Kennesaw State student finds direction in chemistry with Double-Owl program

KENNESAW, Ga. | Jun 23, 2023

If she’s not in the lab, you can find Kennesaw State senior Ariane Charland-Martin on one of her favorite hiking trails around the area. This is where she decompresses from life as a dual bachelor’s and master’s student studying chemistry.

Ariane Charland-Martin
Ariane Charland-Martin

In combining her love of the environment and her love for chemistry, she helps create conjugated polymers from which organic electronics can be made, and that can be degraded when their usefulness has passed. That excites Charland-Martin, who said she feels she is doing something to reduce pollution and help the environment.

“The idea that our polymers can be processed into thin films for flexible screens, that's incredible. But I think the part that I enjoy the most is the sustainability aspect,” she said. “Plastic pollution is a big issue, and I'm actively trying to make it so that they can be degradable. That’s exciting to me.”

Through KSU’s Double-Owl program, Charland-Martin is now on a fast track to both bachelor’s and master’s degrees in chemistry, and to continue this impactful research.

“It’s a bit of extra work, but I love what I’m doing,” Charland-Martin said. “The Double-Owl will put me in a good spot for a career in chemistry, which is a program I wasn’t aware of before I came to KSU.”

The Double-Owl program affords undergraduates the opportunity to take up to nine credit hours toward a master’s degree while still an undergraduate, which saves money and time for a student. Charland-Martin carries a full load of undergraduate courses and has started on her master’s studies with a couple of graduate classes, including polymer chemistry and research skills and ethics, in Fall 2022. Instead of four years for a bachelor’s plus two years of graduate school for a master’s, she’ll finish both in five years.

Her journey started in Spring 2022 with research in the polymer chemistry laboratory of assistant professor Graham Collier, who suggested she apply for the Birla Carbon Scholars program that offers a stipend for 10 weeks of research in the summer. One of 11 scholars, she won the top prize at the annual symposium in August 2022. As she gained experience in the lab and a love for the science, she learned about the prospects for a scientist with a master’s in chemistry.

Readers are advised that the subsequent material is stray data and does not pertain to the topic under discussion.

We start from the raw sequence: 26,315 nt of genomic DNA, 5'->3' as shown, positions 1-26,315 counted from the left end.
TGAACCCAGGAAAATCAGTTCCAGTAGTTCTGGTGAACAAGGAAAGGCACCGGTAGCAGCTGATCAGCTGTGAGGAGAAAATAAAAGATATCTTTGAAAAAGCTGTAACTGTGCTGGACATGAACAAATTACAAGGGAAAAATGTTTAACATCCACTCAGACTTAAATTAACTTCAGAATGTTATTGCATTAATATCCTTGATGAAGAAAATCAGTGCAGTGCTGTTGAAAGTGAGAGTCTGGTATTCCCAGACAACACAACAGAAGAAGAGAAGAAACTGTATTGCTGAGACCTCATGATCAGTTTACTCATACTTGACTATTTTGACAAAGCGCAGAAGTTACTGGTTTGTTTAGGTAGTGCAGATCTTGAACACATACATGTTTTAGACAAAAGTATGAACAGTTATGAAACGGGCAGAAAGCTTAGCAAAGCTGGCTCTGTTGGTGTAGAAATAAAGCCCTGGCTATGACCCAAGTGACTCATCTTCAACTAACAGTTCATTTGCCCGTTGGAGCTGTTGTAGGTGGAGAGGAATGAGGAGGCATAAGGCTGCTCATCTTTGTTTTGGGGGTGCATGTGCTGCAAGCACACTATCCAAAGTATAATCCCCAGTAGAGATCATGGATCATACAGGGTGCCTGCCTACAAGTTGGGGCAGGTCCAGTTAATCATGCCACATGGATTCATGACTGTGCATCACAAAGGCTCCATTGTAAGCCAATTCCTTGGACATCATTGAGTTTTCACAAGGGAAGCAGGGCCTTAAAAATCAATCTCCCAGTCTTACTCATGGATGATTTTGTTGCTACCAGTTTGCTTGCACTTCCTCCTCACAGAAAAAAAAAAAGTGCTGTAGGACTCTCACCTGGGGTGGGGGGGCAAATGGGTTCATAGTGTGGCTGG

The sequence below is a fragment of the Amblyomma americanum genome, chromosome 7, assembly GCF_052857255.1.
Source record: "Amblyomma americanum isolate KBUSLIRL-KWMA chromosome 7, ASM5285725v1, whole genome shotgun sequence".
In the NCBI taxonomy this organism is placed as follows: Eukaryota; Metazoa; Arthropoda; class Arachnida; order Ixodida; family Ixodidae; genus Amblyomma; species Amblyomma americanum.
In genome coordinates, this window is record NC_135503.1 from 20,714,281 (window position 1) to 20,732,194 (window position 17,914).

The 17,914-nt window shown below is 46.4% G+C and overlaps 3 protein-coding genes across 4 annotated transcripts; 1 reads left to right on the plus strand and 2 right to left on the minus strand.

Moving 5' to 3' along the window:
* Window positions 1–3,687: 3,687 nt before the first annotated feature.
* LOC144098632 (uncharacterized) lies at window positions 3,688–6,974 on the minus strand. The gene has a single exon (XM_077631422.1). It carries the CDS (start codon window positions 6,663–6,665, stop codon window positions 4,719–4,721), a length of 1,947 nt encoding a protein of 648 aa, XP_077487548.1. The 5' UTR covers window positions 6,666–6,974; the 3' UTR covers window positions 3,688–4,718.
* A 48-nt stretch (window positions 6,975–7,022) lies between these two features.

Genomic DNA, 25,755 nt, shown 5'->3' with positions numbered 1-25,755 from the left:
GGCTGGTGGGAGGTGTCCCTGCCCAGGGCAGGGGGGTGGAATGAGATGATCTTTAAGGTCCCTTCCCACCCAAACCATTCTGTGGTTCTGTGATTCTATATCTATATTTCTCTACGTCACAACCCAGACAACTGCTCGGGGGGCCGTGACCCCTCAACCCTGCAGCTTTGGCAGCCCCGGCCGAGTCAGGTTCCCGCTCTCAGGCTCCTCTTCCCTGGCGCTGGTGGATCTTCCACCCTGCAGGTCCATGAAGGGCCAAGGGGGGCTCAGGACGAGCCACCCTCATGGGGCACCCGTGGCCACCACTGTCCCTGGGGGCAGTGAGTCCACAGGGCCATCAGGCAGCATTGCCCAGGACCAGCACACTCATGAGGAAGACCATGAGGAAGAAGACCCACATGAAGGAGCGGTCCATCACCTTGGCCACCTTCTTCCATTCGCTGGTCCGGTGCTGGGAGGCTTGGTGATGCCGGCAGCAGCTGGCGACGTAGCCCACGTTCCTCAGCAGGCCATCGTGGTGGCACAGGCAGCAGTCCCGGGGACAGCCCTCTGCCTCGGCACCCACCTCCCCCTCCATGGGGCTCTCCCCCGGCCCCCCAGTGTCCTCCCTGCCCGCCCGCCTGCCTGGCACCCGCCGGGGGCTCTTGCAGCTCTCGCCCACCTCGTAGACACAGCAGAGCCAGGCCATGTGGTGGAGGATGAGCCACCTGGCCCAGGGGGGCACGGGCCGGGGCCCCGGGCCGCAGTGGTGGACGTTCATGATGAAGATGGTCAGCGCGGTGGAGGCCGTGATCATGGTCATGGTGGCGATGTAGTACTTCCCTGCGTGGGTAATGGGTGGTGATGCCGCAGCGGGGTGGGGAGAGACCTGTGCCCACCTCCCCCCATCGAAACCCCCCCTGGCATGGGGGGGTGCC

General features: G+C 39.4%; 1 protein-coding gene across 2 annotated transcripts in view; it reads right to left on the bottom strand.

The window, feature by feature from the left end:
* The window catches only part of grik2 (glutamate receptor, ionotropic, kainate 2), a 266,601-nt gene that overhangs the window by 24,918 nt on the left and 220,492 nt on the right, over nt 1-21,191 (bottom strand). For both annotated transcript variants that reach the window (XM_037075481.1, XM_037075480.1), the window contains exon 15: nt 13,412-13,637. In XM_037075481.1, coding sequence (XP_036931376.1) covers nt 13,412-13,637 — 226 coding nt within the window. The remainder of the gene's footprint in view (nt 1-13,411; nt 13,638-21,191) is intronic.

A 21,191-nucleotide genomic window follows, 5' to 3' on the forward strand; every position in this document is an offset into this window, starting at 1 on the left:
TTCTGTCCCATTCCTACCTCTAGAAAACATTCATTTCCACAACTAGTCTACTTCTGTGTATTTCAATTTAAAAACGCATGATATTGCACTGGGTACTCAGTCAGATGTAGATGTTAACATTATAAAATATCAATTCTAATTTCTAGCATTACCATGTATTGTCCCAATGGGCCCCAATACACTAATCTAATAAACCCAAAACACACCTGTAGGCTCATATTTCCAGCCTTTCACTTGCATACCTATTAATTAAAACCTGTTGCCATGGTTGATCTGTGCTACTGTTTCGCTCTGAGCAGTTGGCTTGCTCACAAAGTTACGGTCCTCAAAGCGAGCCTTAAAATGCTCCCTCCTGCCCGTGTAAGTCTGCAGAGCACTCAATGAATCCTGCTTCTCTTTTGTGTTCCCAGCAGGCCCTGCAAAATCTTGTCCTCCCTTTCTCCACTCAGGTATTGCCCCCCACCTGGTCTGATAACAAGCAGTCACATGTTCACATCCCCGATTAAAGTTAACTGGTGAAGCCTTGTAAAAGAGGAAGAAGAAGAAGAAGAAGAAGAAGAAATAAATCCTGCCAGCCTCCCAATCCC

“Dr. Collier suggested that I look into the Double-Owl program and build my research project into a master’s thesis,” said Charland-Martin, also a KSU Journey Honors College student. “Knowing how a master’s degree in chemistry can help me in my career, I decided to go for it.”

Charland-Martin arrived at Kennesaw State in Fall 2020 and said that she chose KSU for its proximity to home and her part-time job, as well as its affordability. After her Birla Carbon Scholars project in Summer 2022, Collier hired her as a paid research assistant through his grant from the National Science Foundation. He said Charland-Martin’s love of chemistry and passion for research come through in her presence as a leader in the lab.

“Ariane brings an infectious enthusiasm to her project and the lab culture,” he said. “Since she joined the research group, she quickly ascended to a leadership position and has really helped grow the group’s expertise in a new direction. Overall, she is an exemplary student and a great ambassador for the Double-Owl program.”

– By Dave Shelles

This article was originally published in the Spring 2023 issue of Kennesaw State University Magazine.

Related Stories

A leader in innovative teaching and learning, Kennesaw State University offers undergraduate, graduate and doctoral degrees to its more than 45,000 students. Kennesaw State is a member of the University System of Georgia with 11 academic colleges. The university’s vibrant campus culture, diverse population, strong global ties and entrepreneurial spirit draw students from throughout the country and the world. Kennesaw State is a Carnegie-designated doctoral research institution (R2), placing it among an elite group of only 7 percent of U.S. colleges and universities with an R1 or R2 status. For more information, visit